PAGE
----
Using Docker to Proxy WebSockets on AWS ELBs

At the time of this blog post, AWS ELBs don’t support WebSocket proxying when using the HTTP(s) protocol listeners. There are a few blog posts on how to work around it, but it takes some work and configuration. Using Docker, these complexities can be minimized.

In this post, we’ll start at the very beginning. We’ll spin up an ELB, configure its listeners, and then deploy an application to an EC2 instance.

UPDATE (8/18/2016) - If you're still trying to proxy WebSockets with ELBs, you should really look at the newly announced Application Load Balancers. They proxy WebSockets by default and have a lot more flexibility with their routing.

What we’re building

At the end of this post, we’re going to setup an ELB to proxy all TCP traffic to Nginx, using the Proxy Protocol. Nginx will then read the Proxy Protocol and set the headers needed for the final application. At the end of the day, it’ll look like this:

Proxy Protocol

Why expose two different ports on Nginx? Nginx doesn’t currently expose the proxy port, which would allow the X-Forwarded-Proto header to be set correctly. So, in the meantime, we’re redirecting all HTTP traffic to HTTPS and then setting the X-Forwarded-Proto header to https.

Setting up an EC2 Instance

We first need to setup an EC2 instance that has Docker installed. If you have an AMI that has Docker already installed, feel free to use that too!

  1. In the EC2 panel, click the “Create Instance” button.
  2. For the AMI, I’m just selecting the Ubuntu Server 14.04 LTS instance, the latest Ubuntu just on the Quick Start.
  3. For Instance Type, I’m just using the t2.micro. Free tier all the way! :)
  4. For configuration, I’m just using all of the defaults.
  5. Skip all the way to the security groups. You will want to expose ports 22, 81, and 444. For this exercise, feel free to open them up to the world (0.0.0.0/0). For a more secure environment, ports 81 and 444 will only receive traffic from the ELB and port 22 will be set to a much smaller range you can access. EC2 Security Group Configuration
  6. Launch!
  7. For kicks, I named my EC2 instance “ws-proxy-test-ec2”, just to make it easier to see in the console.
  8. After the machine starts up, SSH in and install Docker using these instructions.

Creating up the ELB

Creating an ELB is pretty straight forward. But, in case you forgot, here’s the quick how-to.

  1. In the EC2 panel, click the Load Balancers link in the left-side navigation.
  2. Click the Create Load Balancer button.
  3. In the definition, use the following settings:
    • I used the name ws-proxy-test for the load balancer (feel free to modify)
    • TCP port 80 will forward to TCP port 81
    • SSL (Secure TCP) port 443 will forward to TCP port 444 ELB Definition
  4. For the Security Group, ensure you allow communication for ports 80 and 443 from anywhere. ELB Security Group Definition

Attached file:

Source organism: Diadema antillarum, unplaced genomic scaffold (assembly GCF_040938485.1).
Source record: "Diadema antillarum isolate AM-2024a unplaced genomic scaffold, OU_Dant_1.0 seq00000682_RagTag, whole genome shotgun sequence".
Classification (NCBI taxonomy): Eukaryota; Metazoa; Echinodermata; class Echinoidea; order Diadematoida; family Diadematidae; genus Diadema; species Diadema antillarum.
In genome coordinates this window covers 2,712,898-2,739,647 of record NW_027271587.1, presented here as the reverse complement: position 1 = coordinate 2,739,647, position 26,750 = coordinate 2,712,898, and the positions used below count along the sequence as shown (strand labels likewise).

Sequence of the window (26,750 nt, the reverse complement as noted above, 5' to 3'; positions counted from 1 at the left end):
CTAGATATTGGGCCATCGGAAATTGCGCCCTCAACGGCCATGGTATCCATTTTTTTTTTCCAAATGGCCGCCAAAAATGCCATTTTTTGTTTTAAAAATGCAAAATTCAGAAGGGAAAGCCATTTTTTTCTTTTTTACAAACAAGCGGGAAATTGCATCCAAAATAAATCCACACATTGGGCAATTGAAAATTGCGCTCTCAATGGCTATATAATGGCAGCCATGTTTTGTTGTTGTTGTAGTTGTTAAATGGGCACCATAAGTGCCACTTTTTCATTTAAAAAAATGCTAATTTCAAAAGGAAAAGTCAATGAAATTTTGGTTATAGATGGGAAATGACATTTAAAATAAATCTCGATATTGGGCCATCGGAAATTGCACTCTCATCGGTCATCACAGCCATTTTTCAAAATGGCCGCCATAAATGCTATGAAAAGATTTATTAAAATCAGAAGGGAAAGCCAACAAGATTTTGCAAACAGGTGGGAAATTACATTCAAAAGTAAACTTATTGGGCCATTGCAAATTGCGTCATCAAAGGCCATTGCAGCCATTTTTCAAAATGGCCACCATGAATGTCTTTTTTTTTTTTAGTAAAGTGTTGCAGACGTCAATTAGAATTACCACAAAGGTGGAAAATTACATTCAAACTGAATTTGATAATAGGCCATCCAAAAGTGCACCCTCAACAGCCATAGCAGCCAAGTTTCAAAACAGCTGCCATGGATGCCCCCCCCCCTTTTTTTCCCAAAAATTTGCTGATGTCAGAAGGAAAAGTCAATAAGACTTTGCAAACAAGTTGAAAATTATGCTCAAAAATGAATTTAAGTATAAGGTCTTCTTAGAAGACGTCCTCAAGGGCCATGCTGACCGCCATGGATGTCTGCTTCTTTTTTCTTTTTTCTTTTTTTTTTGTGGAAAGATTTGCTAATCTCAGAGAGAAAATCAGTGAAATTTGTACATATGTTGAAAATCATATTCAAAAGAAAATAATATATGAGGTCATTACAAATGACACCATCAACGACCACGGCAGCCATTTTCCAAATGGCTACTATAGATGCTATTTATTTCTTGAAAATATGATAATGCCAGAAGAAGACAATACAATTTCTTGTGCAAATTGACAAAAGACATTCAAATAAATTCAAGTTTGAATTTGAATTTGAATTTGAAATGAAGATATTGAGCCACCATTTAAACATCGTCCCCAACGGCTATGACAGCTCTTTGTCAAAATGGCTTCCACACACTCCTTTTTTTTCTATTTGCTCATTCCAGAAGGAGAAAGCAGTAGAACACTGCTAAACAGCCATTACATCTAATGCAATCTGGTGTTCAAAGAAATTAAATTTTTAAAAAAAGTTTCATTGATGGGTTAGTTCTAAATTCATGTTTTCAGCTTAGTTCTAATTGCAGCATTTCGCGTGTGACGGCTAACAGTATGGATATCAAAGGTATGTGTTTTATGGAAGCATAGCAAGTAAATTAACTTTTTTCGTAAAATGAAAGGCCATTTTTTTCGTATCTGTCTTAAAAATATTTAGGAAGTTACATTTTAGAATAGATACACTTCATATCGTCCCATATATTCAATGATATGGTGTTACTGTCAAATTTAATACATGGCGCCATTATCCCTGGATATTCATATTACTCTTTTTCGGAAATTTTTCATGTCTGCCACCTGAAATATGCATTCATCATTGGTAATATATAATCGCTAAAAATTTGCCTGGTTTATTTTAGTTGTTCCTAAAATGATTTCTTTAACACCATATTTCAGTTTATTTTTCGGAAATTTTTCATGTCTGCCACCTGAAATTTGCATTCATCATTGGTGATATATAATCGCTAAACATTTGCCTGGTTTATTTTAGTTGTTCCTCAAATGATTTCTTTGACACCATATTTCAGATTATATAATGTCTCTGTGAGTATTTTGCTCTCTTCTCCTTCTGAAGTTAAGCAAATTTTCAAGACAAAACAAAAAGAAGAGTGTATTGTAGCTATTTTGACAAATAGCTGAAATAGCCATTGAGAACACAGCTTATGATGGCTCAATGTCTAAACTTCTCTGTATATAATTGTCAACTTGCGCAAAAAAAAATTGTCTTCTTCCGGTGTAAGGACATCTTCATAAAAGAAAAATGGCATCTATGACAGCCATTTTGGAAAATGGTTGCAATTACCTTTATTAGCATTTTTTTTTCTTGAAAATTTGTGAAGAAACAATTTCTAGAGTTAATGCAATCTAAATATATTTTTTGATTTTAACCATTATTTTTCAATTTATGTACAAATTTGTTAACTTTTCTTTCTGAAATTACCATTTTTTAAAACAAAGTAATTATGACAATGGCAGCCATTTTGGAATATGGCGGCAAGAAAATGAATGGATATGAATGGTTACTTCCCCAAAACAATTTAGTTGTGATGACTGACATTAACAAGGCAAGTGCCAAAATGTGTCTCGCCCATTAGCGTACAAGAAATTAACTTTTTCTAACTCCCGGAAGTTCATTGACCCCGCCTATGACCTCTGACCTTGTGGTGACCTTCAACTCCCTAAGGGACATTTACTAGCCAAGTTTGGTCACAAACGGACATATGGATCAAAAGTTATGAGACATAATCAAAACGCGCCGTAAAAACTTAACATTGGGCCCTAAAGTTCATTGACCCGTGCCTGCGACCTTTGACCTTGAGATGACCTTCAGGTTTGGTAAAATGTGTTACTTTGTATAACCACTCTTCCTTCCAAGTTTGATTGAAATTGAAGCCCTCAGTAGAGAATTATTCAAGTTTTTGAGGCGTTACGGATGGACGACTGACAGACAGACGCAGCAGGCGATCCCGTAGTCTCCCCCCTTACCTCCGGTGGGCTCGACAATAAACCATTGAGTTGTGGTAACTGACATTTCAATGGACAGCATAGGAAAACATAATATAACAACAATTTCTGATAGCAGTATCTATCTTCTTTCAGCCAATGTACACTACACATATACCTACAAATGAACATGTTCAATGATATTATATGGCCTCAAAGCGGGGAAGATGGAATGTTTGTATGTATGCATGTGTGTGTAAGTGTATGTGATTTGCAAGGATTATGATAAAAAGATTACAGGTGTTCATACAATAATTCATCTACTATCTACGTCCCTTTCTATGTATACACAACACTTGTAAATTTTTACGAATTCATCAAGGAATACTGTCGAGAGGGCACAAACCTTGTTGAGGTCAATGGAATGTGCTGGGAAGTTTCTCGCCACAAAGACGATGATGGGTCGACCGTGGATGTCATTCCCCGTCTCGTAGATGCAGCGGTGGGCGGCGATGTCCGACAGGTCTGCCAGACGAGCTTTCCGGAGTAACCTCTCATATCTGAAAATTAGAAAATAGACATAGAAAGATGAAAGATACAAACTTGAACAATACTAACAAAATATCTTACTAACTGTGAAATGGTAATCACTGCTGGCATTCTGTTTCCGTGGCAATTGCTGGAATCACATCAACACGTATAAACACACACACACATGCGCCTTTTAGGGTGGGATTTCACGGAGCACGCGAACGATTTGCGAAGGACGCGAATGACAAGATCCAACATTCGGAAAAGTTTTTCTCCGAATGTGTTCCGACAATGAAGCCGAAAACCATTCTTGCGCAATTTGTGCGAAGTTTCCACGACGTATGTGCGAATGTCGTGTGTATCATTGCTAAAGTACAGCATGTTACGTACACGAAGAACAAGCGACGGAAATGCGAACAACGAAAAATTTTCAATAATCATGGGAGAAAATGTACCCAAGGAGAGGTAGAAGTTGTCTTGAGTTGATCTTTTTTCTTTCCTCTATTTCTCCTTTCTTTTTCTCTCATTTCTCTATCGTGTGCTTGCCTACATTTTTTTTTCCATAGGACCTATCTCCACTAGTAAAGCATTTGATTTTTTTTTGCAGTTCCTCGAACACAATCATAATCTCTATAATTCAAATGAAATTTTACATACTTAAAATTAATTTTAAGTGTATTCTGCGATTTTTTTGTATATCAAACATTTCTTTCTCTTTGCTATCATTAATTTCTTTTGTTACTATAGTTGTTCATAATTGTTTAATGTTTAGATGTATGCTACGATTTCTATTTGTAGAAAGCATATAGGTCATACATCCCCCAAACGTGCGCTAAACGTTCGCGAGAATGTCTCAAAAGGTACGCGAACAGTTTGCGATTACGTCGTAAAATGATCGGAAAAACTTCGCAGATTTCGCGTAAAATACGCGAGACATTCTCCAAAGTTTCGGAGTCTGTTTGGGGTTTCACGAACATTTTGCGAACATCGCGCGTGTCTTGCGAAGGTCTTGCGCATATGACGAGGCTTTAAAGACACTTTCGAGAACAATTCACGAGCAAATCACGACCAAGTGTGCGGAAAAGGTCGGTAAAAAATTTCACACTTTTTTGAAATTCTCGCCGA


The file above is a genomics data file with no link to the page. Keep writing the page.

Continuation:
5. For Security Settings, use either a certificate you have in the system or setup a new certificate.
  6. For Healh Check configuration, I used the following settings, mostly to make it really responsive while testing:
    • Ping Protocol: TCP
    • Ping Port: 81
    • Response Timeout: 2 seconds
    • Interval: 5 seconds
    • Unhealthy Treshold: 2
    • Healthy Treshold: 2 ELB Health Check Configuration
  7. For the EC2 instances, add the one you created earlier.
  8. Launch the ELB!

Enabling Proxy Protocol on the ELB

Since Nginx will be listening on ports 81 and 444, we need to configure the ELB to use Proxy Protocol on those two ports. There’s no way to do that in the AWS CLI. So, here’s the commands…

aws elb create-load-balancer-policy --load-balancer-name ws-proxy-test --policy-name proxyProtocol-policy --policy-type-name ProxyProtocolPolicyType --policy-attributes AttributeName=ProxyProtocol,AttributeValue=true
aws elb set-load-balancer-policies-for-backend-server --load-balancer-name ws-proxy-test --instance-port 81 --policy-names proxyProtocol-policy 
aws elb set-load-balancer-policies-for-backend-server --load-balancer-name ws-proxy-test --instance-port 444 --policy-names proxyProtocol-policy

If you named the ELB differently, change the load-balancer-name values appropriately.

Starting everything up!

The easiest thing to do here is to utilize Docker. I have a GitHub project that publishes a Docker image to make this super easy. And the easiest way to piece it all together is to make a Docker Compose file.

nginx_proxy:
  image: mikesir87/docker-nginx-elb-websocket
  environment:
    LISTEN_ON: 81
    LISTEN_ON_TLS: 444 
    DESTINATION_HOSTNAME: backend
    DESTINATION_PORT: 8080
  ports:
    - "81:81"
    - "444:444"
  links:
    - "app:backend"
app:
  image: mikesir87/display-headers 

This script configures the proxy container to listen to ports 81 and 444, which will then forward traffic to the linked container’s port 8080. The linked container is found at the hostname “backend” due to the link.

So, in your own usage, you would swap out the image that the app service is using.

Once you have the YAML script in a docker-compose.yml, simply run docker-compose up -d.

At this point, you should be able to point your browser to the URL of your ELB and see the underlying application! WebSockets are now proxied and headers are set correctly.

Conclusion

AWS ELBs don’t support WebSocket proxying with HTTP listeners. To support HTTP traffic, we added a Nginx reverse proxy to read the Proxy Protocol and set the appropriate headers. Using Docker makes this easily reproducible and makes forwarding of traffic from nginx to the application super easy, due to the named link.

Have questions? Let me know!